An hour and a half later (how it took two hours to give fifteen stitches was a mystery), Sarah emerged with a look of nausea. Her sleeve was still torn and bloody, but through the rip, a clean, white bandage was visible. Clutched in her freckled hand was a prescription for something to ease the pain.
After some debate, we decided not to go home for the hours remaining before our meeting tonight. Mason thought that would be taking chances, considering both Marcus and the camouflage guy knew where we lived. Instead, we took a taxi to Mason’s place where he invited us up for takeout Chinese delivered in twenty minutes or less. I hadn’t realized how hungry I was until I could smell the food permeating the paper boxes on the table.
“Hope you like it.” Mason set a stack of black plates on the table, along with a few forks. “It’s my specialty.”
“Yum,” Cat said, gathering a plate and stacking it high with the various flavors. Veggie fried rice, egg rolls she made sure were vegetarian, fortune cookies, and a swirl of thick, red sauce.
When Sarah had served herself, the two of them took seats at the table and began to eat, no longer paying attention to Mason and me.
I grabbed a plate, very heavy, and a fork, also heavy. In fact, the entire place looked filled with heavy, dark objects. It was cozy, that was the only way to put it. Large, overstuffed furniture; a grandfather clock that chimed every quarter hour; a giant, flat-screen television that took up the majority of one wall; lava lamps; and expensive looking trinkets. Overall, it felt like Dad’s study at home, and I couldn’t help but feel at ease.
For the first time since leaving for college, I yearned to be home in California, snuggled safely in my king-sized bed. Eating a banana split prepared by our chef. Watching re-runs of Friends.
A nudge from Mason interrupted my reminiscing. “You okay?” he asked quietly, keeping the conversation private.
I waited until we were across the room, sitting in one of his gigantic, suede couches before answering. “I’m just tired.”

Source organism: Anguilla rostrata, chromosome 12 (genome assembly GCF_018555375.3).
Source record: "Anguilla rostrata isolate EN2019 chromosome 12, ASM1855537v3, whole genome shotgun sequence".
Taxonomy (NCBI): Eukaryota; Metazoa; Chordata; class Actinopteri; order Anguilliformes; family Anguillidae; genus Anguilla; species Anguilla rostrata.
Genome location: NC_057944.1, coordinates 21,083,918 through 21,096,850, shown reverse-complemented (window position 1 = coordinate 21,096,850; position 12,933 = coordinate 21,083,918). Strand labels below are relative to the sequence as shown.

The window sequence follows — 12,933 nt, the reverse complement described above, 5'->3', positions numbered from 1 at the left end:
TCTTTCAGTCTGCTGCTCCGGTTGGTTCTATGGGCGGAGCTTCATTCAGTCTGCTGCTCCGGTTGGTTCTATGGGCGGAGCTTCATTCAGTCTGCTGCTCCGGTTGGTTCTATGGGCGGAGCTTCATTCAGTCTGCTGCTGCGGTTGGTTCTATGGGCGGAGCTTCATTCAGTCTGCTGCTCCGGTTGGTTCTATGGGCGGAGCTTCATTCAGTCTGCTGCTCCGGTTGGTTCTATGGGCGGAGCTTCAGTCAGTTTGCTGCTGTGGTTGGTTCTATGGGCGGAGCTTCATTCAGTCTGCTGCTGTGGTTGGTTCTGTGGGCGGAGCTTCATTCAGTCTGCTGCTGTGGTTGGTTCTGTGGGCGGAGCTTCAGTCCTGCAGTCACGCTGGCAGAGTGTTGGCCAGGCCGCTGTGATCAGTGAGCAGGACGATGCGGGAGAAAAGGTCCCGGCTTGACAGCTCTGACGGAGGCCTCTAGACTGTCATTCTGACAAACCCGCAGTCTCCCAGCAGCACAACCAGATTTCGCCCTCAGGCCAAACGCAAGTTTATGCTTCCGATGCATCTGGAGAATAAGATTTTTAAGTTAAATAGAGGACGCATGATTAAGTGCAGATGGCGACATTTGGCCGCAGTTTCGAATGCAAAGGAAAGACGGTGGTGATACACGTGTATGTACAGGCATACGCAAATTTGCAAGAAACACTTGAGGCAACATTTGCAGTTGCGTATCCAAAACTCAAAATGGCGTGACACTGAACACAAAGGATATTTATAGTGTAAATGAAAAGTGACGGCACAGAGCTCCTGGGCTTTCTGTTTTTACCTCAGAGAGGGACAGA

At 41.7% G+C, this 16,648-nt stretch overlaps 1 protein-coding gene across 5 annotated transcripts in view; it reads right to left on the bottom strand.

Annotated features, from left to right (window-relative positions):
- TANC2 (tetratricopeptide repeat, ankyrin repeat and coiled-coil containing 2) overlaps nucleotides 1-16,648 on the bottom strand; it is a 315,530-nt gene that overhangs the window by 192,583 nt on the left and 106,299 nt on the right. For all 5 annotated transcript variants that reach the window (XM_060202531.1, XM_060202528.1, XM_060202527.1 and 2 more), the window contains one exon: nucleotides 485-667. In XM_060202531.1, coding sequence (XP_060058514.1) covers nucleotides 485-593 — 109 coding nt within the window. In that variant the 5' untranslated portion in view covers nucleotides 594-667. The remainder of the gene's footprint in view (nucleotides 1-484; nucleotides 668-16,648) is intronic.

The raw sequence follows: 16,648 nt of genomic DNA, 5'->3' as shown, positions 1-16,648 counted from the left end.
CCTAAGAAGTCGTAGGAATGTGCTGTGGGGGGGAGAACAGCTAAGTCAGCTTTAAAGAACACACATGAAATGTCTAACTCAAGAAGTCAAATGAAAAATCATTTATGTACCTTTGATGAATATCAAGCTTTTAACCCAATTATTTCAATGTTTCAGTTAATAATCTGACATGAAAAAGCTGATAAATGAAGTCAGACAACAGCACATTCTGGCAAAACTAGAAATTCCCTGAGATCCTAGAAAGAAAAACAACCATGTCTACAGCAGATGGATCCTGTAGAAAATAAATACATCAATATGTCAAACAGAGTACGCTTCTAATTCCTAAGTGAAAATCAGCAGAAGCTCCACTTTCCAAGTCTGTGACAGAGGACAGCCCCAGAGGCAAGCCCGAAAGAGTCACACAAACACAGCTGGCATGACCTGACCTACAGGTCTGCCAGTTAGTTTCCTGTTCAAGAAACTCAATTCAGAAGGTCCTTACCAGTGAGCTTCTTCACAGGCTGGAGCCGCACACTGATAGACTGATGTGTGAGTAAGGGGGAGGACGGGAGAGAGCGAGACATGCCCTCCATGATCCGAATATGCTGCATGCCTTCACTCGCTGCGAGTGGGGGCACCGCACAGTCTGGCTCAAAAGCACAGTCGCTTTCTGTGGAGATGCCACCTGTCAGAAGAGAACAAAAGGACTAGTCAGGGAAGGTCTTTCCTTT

Mason twisted a bite of noodles onto his fork, took a neat bite, chewed and swallowed. “Liar.”
The rice was perfectly sweet and salty, tainted with MSG, no doubt. I was surprised Cat was even eating it. But I was never one to look a gift-horse in the mouth, unless the gift horse was money, and the giver was a guy I liked. “Okay, I’m nervous. I don’t see tonight going very well. But I’m also tired. That was true. Cat got us up at the butt-crack of dawn this morning…”
At that, he laughed. The sound vibrated through the couch. “Well, if it helps, I’ll be there the entire time, okay?”
“Yeah,” I sighed.
“And you can take a nap, if you want. We have a few hours.” Mason reached over and pressed a button on one of the many controllers decorating his coffee table. The television came to life with an episode of Family Guy. “Background noise,” he explained. “It’s become a habit since I left home. My Dad always had the television on.”
“I like this show.” I took a large bite of rice, relishing in its texture and the relief it offered my empty stomach. “But I can never decide if they can hear Stewie, or not.”
Finished with his food, Mason put his plate and one socked foot on the table. “I don’t think they can decide. One episode they can, and the next they can’t,” he mused, pulling a merlot colored pillow into his lap and hugging it. “But I prefer when it’s just the dog that can hear him.”
When I’d eaten all I could hold, I placed my plate on top of Mason’s on the table. There was still some rice and a few bites of sweet and sour pork, but if I finished it all, I feared vomiting on Marcus later. Not that he wouldn’t deserve the gesture.
Cat announced at the door that she and Sarah were heading to the pharmacy, Mason gave them directions – it was only two blocks away – and against my greater efforts to stay awake, I closed my eyes and sank into the couch. It could only be filled with feathers, I thought.
Suddenly, with the noisy return of my roommates, I blinked the fog from my sight and sat up, realizing someone had covered me over with a blanket. But Mason was nowhere in sight.
“Wow,” Sarah tumbled onto the sofa without a single concern that it wasn’t hers. “These things are amazing. Not only do I not feel the pain in my arm, but I don’t feel my arm.”